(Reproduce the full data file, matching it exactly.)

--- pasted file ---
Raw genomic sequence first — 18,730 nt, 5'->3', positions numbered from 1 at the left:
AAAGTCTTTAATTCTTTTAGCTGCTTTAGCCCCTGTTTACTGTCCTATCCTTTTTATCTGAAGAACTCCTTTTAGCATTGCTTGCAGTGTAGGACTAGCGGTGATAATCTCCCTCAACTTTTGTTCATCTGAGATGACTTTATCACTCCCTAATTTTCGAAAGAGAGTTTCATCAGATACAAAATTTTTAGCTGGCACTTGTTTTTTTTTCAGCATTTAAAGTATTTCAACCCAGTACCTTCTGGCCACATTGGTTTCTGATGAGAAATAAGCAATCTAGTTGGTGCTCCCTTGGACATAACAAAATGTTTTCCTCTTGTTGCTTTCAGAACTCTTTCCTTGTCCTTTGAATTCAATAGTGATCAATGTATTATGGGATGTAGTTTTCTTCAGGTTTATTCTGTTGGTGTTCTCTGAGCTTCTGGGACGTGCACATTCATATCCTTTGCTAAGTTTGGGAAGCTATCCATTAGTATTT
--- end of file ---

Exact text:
Raw genomic sequence first — 18,730 nt, 5'->3', positions numbered from 1 at the left:
AAAGTCTTTAATTCTTTTAGCTGCTTTAGCCCCTGTTTACTGTCCTATCCTTTTTATCTGAAGAACTCCTTTTAGCATTGCTTGCAGTGTAGGACTAGCGGTGATAATCTCCCTCAACTTTTGTTCATCTGAGATGACTTTATCACTCCCTAATTTTCGAAAGAGAGTTTCATCAGATACAAAATTTTTAGCTGGCACTTGTTTTTTTTTCAGCATTTAAAGTATTTCAACCCAGTACCTTCTGGCCACATTGGTTTCTGATGAGAAATAAGCAATCTAGTTGGTGCTCCCTTGGACATAACAAAATGTTTTCCTCTTGTTGCTTTCAGAACTCTTTCCTTGTCCTTTGAATTCAATAGTGATCAATGTATTATGGGATGTAGTTTTCTTCAGGTTTATTCTGTTGGTGTTCTCTGAGCTTCTGGGACGTGCACATTCATATCCTTTGCTAAGTTTGGGAAGCTATCCATTAGTATTT